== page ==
Opinion: Columnists

Philip Klein: A precarious moment to raise the minimum wage

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Photo - ARDEN, NC  - FEBRUARY 13: U.S. President Barack Obama shakes hands with supporters after delivering remarks on the economy at Linamar Corporation on February 13, 2013 in Arden, North Carolina.  President Obama delivered the remarks at the North Carolina auto components manufacturing plant following his State of the Union speech on Tuesday.  (Photo by John W. Adkisson/Getty Images)
ARDEN, NC - FEBRUARY 13: U.S. President Barack Obama shakes hands with supporters after delivering remarks on the economy at Linamar Corporation on February 13, 2013 in Arden, North Carolina. President Obama delivered the remarks at the North Carolina auto components manufacturing plant following his State of the Union speech on Tuesday. (Photo by John W. Adkisson/Getty Images)
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Feeling confident after his re-election, President Obama outlined an ambitious liberal agenda in his State of the Union speech on Tuesday. And no such speech would be complete without the old liberal standby of calling for a hike of the minimum wage.

Obama's proposal to raise the minimum wage to $9 per hour would bring it to the highest level, adjusted for inflation, since the Carter era. He hailed it as a necessary step to boosting the income of the working poor. But a preponderance of economic evidence suggests that raising the minimum wage hurts the very communities it's aimed at helping. The added factors of high unemployment and the implementation of Obama's health care law make this a particularly dangerous time to introduce such a policy.

Classic economic theory holds that a rise in the price of a good or service reduces demand for that good or service. When the government sets a minimum wage above the rate that would otherwise prevail in the free market, this tends to lead to lower employment.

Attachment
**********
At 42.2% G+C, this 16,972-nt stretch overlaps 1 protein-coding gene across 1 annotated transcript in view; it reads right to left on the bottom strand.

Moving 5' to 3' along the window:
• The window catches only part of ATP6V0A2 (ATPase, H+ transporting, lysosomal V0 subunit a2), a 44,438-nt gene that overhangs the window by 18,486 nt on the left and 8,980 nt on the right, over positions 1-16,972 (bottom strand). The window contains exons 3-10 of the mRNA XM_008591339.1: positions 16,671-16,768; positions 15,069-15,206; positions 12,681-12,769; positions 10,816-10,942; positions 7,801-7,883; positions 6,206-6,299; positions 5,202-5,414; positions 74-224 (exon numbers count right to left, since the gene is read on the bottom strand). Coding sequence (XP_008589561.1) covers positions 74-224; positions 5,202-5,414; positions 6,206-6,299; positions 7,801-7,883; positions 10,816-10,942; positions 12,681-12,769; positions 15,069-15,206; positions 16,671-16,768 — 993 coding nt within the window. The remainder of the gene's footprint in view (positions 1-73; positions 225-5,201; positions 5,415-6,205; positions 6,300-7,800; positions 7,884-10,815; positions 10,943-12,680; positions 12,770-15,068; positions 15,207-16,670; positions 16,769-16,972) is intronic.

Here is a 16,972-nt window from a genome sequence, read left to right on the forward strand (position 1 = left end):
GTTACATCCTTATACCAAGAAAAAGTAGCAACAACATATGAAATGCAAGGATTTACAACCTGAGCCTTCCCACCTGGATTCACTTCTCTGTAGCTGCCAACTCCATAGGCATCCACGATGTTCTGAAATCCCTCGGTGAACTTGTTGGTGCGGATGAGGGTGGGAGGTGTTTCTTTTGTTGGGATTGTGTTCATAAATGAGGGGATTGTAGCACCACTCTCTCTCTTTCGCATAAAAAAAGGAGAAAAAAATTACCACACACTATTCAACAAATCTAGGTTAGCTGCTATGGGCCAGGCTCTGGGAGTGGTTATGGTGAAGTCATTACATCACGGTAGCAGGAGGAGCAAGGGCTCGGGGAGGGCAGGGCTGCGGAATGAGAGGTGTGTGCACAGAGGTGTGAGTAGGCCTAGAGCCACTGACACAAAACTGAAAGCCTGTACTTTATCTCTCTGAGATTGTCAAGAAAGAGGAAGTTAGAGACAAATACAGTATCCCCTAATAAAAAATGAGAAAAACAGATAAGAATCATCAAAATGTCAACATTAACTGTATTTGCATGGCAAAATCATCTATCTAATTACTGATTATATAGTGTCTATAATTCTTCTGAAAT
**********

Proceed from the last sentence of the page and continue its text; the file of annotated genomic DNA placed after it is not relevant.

To counter this view, liberals typically cite a 1994 study conducted by economists David Card and Alan B. Krueger (currently the chairman of Obama's Council of Economic Advisers) that challenged classical economic thinking. In the study, Card and Krueger surveyed fast-food restaurants in New Jersey before and after a state minimum wage increase and compared employment growth with fast-food restaurants in neighboring Pennsylvania, which did not change its minimum wage. The results found "no evidence that the rise in New Jersey's minimum wage reduced employment at fast-food restaurants in the state," and among teenagers, the authors found a relative increase in employment in New Jersey.

But the conclusions of the Card-Krueger study were undermined by subsequent research. In 2000, economists David Neumark (then at Michigan State University) and William Wascher (a member of the Federal Reserve's Board of Governors) revisited the study using actual payroll data from fast-food restaurants in Pennsylvania and New Jersey, rather than relying on telephone surveys, as Card and Krueger had. They got the opposite results. "[T]he payroll data," they wrote, "are generally consistent with the prediction that raising the minimum wage reduces the demand for low-wage workers."

In fact, in 2007, Neumark and Wascher looked at 102 different studies on the minimum wage since the early 1990s and found two-thirds of them provided evidence that raising the minimum wage would negatively effect employment, and just eight said it would positively effect employment.

In addition, their review found that studies were more likely to find positive effects on employment if they analyzed data over short periods and relied on case studies in a single industry in a given state. Neumark and Wascher suggested this raised questions as to whether the negative effects of a hike in the minimum wage can take a bit longer to develop. They note as well that such studies are specific factors in a given industry or state that aren't more broadly applicable.

Obama's proposed minimum wage would be higher than all but one state (Washington), meaning it could have a particularly disruptive impact because it wouldn't take into account the differences among local labor markets.

If unemployment were quite low, the economy were expanding rapidly, and employers were having trouble finding workers, then an increase in the minimum wage might not do as much damage. But this is less likely under current circumstances, with the economy growing slowly and unemployment at 7.9 percent.

Also, next year, the major provisions of the national health care law will be implemented. Already, fast-food and chain restaurants have been announcing plans to cut back worker hours to avoid the federal penalty for not providing government-approved health insurance. To them, an increase in the minimum wage on top of the health care mandate would be another incentive to cut back on their workforce.

It's generally inadvisable for the federal government to dictate wages to workers and employers, but to do so now would be particularly dangerous.

Philip Klein (pklein@washingtonexaminer.com) is a senior editorial writer for The Washington Examiner. Follow him on Twitter at @philipaklein.

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